Dusit Thani’s top man Alex Willats goes back to the floor

CRAZY QUILT - Tanya T. Lara (The Philippine Star) - May 4, 2013 - 12:00am

One morning in March, hotelier Alex Colin Willats got dressed for work on the 17th floor of his building/residence and headed for his usual daily executive committee meeting on the third floor. His five-year-old son Thomas was delighted at what his dad was wearing while his five-month-old son Henry looked puzzled. 

“My youngest usually smiles at me when he sees me, but when he saw me that morning, he was a little bit frowning, like something wasn’t right here,” says Alex.

Alex was wearing a chef’s white uniform and a toque.

Alex is not a chef.

At least he hasn’t been for the longest time.

Alex Willats is Dusit Thani Manila’s new general manager and his five-month-old son instinctively knew that his dad wearing a chef’s whites instead of a suit and tie was very unusual.

But nothing was usual on that day in March.

Dusit director of finance Hermie Doctor didn’t wear a suit either that day; he put on a janitor’s uniform. Resident manager Salvador Cortez wore a housekeeping uniform; director of sales and marketing Norielle Roldan put on a Japanese restaurant’s waitress’s uniform; and executive chef Christian Werdenberg wore a bellman’s uniform.

It wasn’t as if they were at the end of their laundry lines and grabbed the first thing from somebody else’s closet. It wasn’t just about the uniforms either   they performed the roles of other people. Or, if you have been a Dusit fan for the past years, they sort of “crossed over”  and it wasn’t for a Sunday brunch. 

Alex arrived in Manila to helm Dusit barely nine weeks before when he and his executive committee did what he deemed was important for anyone who has been working in the hotel industry and has climbed up the corporate ladder: they went back to the floor, which means that the hotel’s highest-ranking officers perform duties that the rank and file do on a daily basis.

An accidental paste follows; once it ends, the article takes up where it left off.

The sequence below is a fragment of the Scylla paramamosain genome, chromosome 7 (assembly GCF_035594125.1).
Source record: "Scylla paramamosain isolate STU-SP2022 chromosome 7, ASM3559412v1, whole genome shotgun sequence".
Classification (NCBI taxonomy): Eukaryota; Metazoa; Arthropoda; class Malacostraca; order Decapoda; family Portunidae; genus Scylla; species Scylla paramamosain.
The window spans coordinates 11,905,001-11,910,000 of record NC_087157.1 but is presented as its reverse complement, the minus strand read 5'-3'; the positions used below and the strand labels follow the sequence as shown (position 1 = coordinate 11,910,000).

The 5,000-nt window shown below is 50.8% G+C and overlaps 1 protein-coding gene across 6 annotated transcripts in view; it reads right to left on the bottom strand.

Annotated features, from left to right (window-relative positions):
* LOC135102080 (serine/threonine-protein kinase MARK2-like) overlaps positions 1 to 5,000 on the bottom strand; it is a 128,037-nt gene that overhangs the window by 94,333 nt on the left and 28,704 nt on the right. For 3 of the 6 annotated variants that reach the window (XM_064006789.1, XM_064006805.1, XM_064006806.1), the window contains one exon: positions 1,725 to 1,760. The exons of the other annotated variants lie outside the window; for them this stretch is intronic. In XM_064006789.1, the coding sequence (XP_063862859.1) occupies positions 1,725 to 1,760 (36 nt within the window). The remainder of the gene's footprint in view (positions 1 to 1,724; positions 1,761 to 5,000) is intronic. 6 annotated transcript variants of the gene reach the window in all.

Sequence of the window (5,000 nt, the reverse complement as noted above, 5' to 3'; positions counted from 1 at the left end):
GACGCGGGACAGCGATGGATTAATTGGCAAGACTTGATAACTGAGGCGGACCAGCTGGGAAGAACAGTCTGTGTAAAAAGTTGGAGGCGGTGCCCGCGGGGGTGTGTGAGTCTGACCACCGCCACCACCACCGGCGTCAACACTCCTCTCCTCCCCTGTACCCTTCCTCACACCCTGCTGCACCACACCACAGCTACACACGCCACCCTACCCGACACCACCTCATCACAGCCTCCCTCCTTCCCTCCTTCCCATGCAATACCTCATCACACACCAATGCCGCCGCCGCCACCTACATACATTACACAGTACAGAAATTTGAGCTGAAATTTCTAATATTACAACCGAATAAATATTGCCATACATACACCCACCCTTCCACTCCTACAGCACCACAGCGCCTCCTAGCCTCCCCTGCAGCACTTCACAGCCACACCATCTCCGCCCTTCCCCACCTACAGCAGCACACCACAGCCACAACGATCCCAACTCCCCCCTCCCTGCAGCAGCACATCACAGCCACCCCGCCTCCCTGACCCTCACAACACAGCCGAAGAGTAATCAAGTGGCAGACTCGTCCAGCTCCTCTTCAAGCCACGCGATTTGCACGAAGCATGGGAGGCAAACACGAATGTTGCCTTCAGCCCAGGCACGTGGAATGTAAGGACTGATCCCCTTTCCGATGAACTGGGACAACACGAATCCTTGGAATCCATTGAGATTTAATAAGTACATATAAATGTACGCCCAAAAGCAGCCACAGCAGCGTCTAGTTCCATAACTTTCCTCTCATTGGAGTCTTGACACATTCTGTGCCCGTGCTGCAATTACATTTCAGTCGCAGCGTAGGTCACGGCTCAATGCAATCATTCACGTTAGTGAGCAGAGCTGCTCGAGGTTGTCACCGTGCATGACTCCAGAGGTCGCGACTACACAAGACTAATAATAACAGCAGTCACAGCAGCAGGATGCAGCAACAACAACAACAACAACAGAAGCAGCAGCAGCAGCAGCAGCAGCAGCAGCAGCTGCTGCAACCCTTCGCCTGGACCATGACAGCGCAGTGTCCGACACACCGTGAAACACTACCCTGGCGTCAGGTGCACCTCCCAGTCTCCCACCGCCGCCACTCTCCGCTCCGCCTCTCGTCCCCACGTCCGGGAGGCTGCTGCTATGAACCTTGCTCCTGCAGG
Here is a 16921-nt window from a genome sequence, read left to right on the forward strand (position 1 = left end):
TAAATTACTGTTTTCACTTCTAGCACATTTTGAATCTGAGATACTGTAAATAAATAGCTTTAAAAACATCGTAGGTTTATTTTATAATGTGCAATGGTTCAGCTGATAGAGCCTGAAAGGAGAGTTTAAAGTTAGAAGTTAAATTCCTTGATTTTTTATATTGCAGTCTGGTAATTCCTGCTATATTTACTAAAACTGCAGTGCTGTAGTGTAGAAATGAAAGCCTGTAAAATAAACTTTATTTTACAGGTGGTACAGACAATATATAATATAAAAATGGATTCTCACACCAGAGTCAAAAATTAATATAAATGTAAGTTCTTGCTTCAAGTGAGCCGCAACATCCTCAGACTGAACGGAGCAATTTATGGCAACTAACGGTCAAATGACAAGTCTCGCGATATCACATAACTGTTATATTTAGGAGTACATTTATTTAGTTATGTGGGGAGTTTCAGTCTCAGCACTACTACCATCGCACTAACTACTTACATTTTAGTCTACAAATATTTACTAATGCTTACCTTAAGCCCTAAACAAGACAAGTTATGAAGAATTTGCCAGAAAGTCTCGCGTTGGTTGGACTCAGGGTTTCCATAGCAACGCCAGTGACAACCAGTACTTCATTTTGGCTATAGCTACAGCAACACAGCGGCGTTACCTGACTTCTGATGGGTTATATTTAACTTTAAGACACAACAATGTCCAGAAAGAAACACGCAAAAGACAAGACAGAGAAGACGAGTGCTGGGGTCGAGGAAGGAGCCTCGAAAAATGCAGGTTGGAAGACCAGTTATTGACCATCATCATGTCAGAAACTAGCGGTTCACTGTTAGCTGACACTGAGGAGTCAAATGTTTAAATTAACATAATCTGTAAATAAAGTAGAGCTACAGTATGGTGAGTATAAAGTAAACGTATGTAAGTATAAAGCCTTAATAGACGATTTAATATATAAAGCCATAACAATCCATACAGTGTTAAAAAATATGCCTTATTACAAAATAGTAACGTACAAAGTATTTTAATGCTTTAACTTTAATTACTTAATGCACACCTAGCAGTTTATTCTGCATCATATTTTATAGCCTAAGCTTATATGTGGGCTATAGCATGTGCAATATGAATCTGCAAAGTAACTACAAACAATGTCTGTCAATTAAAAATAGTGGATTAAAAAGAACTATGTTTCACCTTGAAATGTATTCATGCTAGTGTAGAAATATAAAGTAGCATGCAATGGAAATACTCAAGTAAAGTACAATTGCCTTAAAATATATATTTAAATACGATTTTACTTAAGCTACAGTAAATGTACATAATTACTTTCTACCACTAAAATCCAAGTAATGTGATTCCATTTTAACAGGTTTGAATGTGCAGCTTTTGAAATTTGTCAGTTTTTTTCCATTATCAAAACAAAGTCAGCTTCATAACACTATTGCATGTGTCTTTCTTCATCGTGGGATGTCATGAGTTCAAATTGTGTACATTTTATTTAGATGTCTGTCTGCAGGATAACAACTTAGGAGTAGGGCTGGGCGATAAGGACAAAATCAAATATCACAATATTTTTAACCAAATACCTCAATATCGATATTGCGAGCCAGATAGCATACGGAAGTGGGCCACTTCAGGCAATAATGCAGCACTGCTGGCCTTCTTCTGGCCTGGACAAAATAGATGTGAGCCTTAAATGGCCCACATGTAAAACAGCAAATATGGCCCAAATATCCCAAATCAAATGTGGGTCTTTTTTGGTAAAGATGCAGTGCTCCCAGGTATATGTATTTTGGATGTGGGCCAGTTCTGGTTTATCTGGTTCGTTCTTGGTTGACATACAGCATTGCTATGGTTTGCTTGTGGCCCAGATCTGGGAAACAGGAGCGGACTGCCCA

It was, from his standpoint, an important exercise. “It is a good way to know what other people are going through in other parts of the hotel. The idea was that we took the executive committee to go to departments they had no exposure to, listen to the staff and then debrief as a team about their experiences and how we could improve things from a staff, an efficiency and an equipment hardware perspective. I have to say it was a successful exercise.”

From 9 to 4 p.m. they performed roles they had very little experience in  or roles they might have started in as young graduates from hospitality schools at the beginning of their careers.

 â€œI positioned myself behind the grill section. It’s typically what a man would do, isn’t it  to barbecue!” he says with a laugh. He also cooked tempura and crepes, and served diners at Dusit’s all-day dining outlet Basix.

At the end of the workday, the officers reconvened in the boardroom and what Alex thought would be a half an hour of debriefing turned out to be two hours. “When you put people somewhere they have never been before, they look at it from a more objective standpoint. The idea was to put together short, medium and long-term action plans. We will probably repeat the exercise, but the next time it would be with heads of departments, like the room service manager goes to housekeeping, etc.”

It is clear that Alex’s attitude toward his Dusit family is very inward-looking. For instance, as the 538-room hotel recently unveiled the new Dusit Club Lounge, he says the staff facilities are undergoing upgrades as well.

“Our staff of 600 are our internal guests.  It’s important that we treat them well, that they are kept motivated and their positive attitude would reflect on how they serve our guests and how they care for the hotel,” he says.